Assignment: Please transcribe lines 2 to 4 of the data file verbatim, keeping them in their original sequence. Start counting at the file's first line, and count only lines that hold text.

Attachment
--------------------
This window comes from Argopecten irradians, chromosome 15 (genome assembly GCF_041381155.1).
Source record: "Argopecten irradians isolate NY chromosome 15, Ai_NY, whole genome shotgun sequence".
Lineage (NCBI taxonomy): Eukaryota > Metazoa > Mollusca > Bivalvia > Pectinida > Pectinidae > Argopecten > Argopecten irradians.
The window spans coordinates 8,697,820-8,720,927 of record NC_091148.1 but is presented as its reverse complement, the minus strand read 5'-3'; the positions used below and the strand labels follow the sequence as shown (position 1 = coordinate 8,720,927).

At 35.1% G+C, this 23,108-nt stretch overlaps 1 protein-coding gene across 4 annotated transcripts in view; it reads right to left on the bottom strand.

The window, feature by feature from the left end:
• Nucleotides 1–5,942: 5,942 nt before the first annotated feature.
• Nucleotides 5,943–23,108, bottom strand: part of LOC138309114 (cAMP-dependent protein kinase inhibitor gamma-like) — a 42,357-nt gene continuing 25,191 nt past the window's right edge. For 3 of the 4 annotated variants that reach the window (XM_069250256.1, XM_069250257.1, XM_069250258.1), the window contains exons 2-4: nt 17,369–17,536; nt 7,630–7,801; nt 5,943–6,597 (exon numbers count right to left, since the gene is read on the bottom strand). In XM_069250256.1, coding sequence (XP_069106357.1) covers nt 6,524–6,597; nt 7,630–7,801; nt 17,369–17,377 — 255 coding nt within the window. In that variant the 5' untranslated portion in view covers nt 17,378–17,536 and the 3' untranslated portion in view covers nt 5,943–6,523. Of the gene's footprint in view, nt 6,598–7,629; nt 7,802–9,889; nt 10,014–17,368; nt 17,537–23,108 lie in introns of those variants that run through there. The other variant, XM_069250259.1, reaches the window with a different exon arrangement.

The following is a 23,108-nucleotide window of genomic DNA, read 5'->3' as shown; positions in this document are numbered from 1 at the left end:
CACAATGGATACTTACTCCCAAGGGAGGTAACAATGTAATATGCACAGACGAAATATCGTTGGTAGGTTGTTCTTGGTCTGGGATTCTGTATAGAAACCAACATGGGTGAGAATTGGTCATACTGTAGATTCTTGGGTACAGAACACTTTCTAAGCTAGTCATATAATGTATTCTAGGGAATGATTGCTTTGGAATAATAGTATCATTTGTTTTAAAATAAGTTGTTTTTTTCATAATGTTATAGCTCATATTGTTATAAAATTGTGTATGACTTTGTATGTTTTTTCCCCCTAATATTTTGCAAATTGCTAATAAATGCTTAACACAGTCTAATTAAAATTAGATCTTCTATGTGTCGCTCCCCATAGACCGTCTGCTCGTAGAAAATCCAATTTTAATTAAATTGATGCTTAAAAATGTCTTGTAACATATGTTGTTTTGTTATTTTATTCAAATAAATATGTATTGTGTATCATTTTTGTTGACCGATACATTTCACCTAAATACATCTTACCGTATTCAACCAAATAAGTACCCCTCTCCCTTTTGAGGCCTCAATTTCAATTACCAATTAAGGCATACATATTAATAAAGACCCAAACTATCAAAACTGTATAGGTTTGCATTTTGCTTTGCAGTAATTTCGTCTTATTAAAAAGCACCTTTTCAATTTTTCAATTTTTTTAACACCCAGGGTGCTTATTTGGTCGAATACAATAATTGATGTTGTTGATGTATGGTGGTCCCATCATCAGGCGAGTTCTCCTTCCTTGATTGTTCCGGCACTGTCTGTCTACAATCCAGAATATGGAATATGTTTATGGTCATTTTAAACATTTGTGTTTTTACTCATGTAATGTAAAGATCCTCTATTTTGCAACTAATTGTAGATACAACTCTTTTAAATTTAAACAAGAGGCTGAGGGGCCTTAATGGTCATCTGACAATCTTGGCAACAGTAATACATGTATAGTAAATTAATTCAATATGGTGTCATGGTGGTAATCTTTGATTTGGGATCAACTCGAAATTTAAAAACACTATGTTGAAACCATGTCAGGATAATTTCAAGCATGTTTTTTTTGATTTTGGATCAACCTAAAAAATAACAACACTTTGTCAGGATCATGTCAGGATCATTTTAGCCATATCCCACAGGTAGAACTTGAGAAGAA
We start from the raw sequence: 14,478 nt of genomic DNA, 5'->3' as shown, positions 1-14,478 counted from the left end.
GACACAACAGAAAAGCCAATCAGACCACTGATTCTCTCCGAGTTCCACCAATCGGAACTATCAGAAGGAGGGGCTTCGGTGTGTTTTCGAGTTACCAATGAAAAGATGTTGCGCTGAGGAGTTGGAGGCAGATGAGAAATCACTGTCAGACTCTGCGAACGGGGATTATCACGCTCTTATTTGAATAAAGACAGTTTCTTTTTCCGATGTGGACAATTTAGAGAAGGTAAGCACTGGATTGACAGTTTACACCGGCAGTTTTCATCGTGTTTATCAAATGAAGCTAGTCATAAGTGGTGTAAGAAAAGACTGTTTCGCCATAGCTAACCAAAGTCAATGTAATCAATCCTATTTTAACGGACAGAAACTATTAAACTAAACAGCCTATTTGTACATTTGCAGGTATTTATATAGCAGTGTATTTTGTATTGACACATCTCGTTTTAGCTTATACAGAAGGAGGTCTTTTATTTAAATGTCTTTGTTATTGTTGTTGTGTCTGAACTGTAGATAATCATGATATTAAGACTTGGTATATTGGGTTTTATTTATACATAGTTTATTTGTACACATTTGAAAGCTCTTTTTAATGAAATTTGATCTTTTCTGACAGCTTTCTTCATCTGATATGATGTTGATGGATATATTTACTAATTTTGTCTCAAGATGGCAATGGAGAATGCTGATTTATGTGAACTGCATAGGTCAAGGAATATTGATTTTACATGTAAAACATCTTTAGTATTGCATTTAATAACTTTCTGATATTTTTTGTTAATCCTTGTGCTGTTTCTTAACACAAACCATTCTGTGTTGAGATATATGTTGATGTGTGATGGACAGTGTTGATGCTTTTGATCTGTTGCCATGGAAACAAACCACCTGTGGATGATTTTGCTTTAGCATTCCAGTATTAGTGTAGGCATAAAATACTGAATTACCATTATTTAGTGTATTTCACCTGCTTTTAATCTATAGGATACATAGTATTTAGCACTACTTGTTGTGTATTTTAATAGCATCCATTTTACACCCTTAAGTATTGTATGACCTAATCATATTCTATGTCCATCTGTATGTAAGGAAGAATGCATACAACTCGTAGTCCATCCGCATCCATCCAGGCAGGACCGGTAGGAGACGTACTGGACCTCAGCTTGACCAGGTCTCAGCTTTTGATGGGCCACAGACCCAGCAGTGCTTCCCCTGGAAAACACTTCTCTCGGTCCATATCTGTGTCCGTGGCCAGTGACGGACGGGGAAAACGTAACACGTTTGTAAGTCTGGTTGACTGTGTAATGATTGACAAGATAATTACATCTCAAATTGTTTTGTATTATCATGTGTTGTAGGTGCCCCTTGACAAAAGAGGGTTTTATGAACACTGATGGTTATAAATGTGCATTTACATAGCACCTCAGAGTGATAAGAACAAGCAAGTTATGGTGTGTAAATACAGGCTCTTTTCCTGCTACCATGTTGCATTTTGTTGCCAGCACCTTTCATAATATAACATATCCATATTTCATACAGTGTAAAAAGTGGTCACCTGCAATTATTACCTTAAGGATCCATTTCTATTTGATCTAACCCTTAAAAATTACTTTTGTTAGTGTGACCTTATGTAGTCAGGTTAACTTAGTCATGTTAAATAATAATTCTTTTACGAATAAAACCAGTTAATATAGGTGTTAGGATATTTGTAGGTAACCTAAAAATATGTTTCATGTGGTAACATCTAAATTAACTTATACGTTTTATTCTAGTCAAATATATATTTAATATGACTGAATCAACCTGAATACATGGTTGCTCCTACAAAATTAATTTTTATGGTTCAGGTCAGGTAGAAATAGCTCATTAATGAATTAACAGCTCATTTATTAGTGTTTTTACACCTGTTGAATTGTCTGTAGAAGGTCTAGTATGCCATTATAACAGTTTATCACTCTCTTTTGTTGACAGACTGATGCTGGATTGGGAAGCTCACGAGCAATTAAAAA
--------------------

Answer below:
Source record: "Argopecten irradians isolate NY chromosome 15, Ai_NY, whole genome shotgun sequence".
Lineage (NCBI taxonomy): Eukaryota > Metazoa > Mollusca > Bivalvia > Pectinida > Pectinidae > Argopecten > Argopecten irradians.
The window spans coordinates 8,697,820-8,720,927 of record NC_091148.1 but is presented as its reverse complement, the minus strand read 5'-3'; the positions used below and the strand labels follow the sequence as shown (position 1 = coordinate 8,720,927).